Although I never was a truly skilled player, I always enjoyed to complete a campaign, go play on the official multiplayer server or just read the forum, which actually is a great resource of strategy tips, ideas, suggestions and debates regarding playability or improvements.
Wesnoth 1.4.5 running in window mode
The development is more alive than many other open-source projects, and it is done in an open fashion on the forums. The developers are implicated there and often talk to other players and eventually listen to suggestions and add them in the development version. The stable release (currently 1.4.x) benefits of updates every few weeks or so, while the development branch (1.5.x) is also put out to the public for testing purposes.
Many add-ons are available: campaigns, factions, new maps and eras. The game comes with six default factions: Rebels, Loyalists, Drakes, Northerners, Undead and Knalgan Alliance. Each faction benefits of its own units available for recruiting; and each unit has special traits and abilities. The battle between players takes place on a hex map, and each hex can provide different defense resistance, depending on the terrain and the type of unit standing on it.
Maps included by default are well-tested and some of them gained real popularity in time due to either playability or situations which can evolve in time. For example, an interesting map is Isar's Cross, a 2vs2 map which although is small-sized, can make the game evolve into very interesting positions, where the whole game can depend on one unit, a village, or just a lost tempo during the day/night cycle. I've seen players who played this map for so long that they play it like chess: well-known combinations and movement rules for X first moves, depending on own race and the enemy's.
Of course, the most important part of the game is that it randomises a battle's result using the chance to hit, so you can't be absolutely sure what the result of a battle will be until it's over. There are strong debates back on the forums, with some players complaining this system may not be the best, but in fact it's the only thing that keeps the game entertaining. After all, a skilled player will always beat a novice player, even if the latter is 'lucky'.
Online playing is a real pleasure. There are always games which you can join, or eventually observe. Tournaments are organised often too, via the Wesnoth Ladder website.
Another aspect I just love is how players gather on the forum and discuss a situation or issue, accompanied by various replays, suggestions solutions or helping a new player who can't beat a scenario.
The game also provides a complete help system for gameplay and each unit. This is the basic stuff you'll need to learn in order to gain experience and skill. Of course, it needs time to master this game. I play it for maybe 2 years or so (version 1.0.2 if I recall correctly), sometimes occasionally and sometimes for a couple of days non-stop, and I still can't say I qualify more than medium-skilled. The second way of getting help is via the Wesnoth wiki, which contains invaluable information on playing the game, together with complete guides. I already mentioned the third way, which is the forums. Don't forget #wesnoth @ Freenode if you use IRC, you can chat about game aspects there too.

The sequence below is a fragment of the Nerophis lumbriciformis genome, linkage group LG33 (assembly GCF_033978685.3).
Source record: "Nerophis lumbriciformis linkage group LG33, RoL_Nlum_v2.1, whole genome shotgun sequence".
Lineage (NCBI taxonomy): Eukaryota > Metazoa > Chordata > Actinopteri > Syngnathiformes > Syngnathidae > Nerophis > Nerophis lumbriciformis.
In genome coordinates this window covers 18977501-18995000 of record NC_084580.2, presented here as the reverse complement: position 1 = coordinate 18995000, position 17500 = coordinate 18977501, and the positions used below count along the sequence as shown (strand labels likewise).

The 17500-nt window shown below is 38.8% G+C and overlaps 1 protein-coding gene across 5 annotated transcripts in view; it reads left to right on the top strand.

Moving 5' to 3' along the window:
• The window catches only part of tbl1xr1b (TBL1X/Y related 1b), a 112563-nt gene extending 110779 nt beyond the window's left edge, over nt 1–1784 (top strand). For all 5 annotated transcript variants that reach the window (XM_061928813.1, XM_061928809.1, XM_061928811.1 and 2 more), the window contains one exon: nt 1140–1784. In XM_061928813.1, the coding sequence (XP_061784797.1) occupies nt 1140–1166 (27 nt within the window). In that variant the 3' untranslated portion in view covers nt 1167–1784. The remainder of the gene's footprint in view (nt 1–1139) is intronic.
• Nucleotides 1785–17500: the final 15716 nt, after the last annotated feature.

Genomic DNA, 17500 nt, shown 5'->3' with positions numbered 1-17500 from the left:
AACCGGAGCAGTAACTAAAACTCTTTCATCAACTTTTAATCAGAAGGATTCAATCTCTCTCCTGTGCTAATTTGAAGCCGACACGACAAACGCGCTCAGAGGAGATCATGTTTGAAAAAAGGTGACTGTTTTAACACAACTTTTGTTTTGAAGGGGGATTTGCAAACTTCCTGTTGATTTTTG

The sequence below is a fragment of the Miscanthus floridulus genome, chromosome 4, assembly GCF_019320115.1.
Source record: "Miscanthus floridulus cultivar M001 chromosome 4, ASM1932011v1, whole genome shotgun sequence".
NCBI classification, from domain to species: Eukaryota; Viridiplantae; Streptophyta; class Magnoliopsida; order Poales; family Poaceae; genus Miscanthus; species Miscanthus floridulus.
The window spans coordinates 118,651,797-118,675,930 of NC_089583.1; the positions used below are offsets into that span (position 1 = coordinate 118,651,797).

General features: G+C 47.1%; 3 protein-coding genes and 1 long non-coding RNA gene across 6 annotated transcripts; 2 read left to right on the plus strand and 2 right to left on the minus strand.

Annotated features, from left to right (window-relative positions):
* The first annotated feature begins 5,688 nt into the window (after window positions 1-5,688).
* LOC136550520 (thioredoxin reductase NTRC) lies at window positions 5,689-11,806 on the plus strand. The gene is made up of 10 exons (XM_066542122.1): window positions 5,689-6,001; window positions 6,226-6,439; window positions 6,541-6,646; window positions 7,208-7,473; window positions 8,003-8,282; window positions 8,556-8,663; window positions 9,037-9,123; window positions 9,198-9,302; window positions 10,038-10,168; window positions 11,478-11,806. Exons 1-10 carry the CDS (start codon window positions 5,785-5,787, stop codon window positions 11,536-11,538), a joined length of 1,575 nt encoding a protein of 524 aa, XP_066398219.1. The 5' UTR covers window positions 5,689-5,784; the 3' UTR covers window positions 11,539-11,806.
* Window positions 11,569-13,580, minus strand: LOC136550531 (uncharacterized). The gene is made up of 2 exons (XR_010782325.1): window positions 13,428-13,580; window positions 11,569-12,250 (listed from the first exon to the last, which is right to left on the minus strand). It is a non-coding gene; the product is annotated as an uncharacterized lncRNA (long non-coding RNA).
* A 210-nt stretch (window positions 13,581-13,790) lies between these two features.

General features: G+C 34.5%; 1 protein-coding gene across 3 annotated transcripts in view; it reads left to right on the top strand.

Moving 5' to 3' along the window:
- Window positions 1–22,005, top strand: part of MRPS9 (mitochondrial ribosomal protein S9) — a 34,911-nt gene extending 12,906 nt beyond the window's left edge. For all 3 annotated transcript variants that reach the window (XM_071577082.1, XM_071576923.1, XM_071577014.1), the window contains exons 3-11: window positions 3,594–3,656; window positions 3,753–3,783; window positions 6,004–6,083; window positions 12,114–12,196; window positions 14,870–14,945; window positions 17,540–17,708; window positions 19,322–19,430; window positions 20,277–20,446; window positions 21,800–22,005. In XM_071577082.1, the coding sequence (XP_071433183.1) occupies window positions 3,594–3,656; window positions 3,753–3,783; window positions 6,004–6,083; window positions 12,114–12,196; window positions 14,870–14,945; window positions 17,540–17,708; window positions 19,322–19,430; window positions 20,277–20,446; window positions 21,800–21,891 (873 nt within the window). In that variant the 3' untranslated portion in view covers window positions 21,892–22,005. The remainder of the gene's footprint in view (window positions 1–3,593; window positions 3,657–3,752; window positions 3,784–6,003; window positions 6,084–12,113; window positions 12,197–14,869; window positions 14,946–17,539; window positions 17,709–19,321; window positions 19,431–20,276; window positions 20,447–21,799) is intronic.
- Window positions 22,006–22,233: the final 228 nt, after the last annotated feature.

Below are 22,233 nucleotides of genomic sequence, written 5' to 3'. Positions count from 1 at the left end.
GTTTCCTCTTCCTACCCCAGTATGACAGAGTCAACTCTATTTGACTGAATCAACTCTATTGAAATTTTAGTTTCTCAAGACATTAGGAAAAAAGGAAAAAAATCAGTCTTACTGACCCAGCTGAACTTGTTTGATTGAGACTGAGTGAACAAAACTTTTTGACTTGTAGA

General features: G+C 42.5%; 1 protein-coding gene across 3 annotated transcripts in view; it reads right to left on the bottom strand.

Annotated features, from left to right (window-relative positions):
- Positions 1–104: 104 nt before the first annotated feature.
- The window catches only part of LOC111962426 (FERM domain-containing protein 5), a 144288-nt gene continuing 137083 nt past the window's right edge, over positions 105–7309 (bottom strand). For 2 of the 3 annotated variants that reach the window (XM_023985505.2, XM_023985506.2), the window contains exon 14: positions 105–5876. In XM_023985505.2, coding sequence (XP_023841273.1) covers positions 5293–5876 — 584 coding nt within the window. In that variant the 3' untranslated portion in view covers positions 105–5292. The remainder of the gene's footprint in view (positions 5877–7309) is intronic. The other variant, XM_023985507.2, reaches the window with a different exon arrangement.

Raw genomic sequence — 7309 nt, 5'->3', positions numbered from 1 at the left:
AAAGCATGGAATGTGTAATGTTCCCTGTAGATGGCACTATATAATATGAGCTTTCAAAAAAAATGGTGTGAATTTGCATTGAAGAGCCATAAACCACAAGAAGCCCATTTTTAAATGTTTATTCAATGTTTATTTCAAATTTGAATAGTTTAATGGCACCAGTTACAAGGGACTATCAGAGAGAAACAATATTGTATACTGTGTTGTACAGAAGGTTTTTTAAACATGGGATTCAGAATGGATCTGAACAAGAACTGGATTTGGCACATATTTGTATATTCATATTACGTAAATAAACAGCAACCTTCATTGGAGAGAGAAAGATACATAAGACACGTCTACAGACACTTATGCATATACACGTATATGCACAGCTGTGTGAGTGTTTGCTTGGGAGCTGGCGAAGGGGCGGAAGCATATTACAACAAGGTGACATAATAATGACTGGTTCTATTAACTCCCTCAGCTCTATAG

Isar's Cross map
Being actively developed, this game always gives me the impression of constant movement and improvement, like it's 'alive'. Release 1.4.x brought new artwork, a new and improved interface. I'm talking about real improvements: scrolling maps is gives a smooth impression, menus now have sounds when clicked, the game interface is maybe five times faster than 1.2.x, several units are now animated, transparency effects for game messages windows, and these are just a few of the great new features. New official campaigns have been introduced, and plans are to increase it even more in the next stable release.
Waterloo Sunset map
You can run Wesnoth in both fullscreen and windowed mode, using the default shortcut Ctrl+F.
Playing Wesnoth is maybe one of the most awesome gaming experiences, at least it is for me. I like to see this completely free, community-maintained project getting more and more fun and polished with each new release.
Download Battle for Wesnoth
Compiling from source in Ubuntu 8.04 and Debian Lenny
You can compile and install the last 1.4.5 release easily on both Debian and Ubuntu.
Edit your /etc/apt/sources.list file as root and make sure you have a line which starts with deb-src. Ubuntu users, make sure to precede the following command as root. For example, on Debian Lenny the line in the sources.list should look like:
deb-src ftp://ftp.ro.debian.org/debian/ lenny main contrib non-free
While on Ubuntu 8.04 Hardy Heron:
deb-src http://us.archive.ubuntu.com/ubuntu/ hardy main universe multiverse
Save the file, then update your packages list (also as root):
You will first need to fetch the dependencies as root:
apt-get build-dep wesnoth
Next, download the source tarball from the official website, here, uncompress it using:
tar -xjf wesnoth-1.4.5.tar.bz2
Then change the current working directory to wesnoth-1.4.5 and issue the following commands:
The last one as root. You can pass the ./configure script the prefix parameter, e.g. ./configure --prefix=/home/your_user/usr/, and then make install as normal user if you like. This should be all.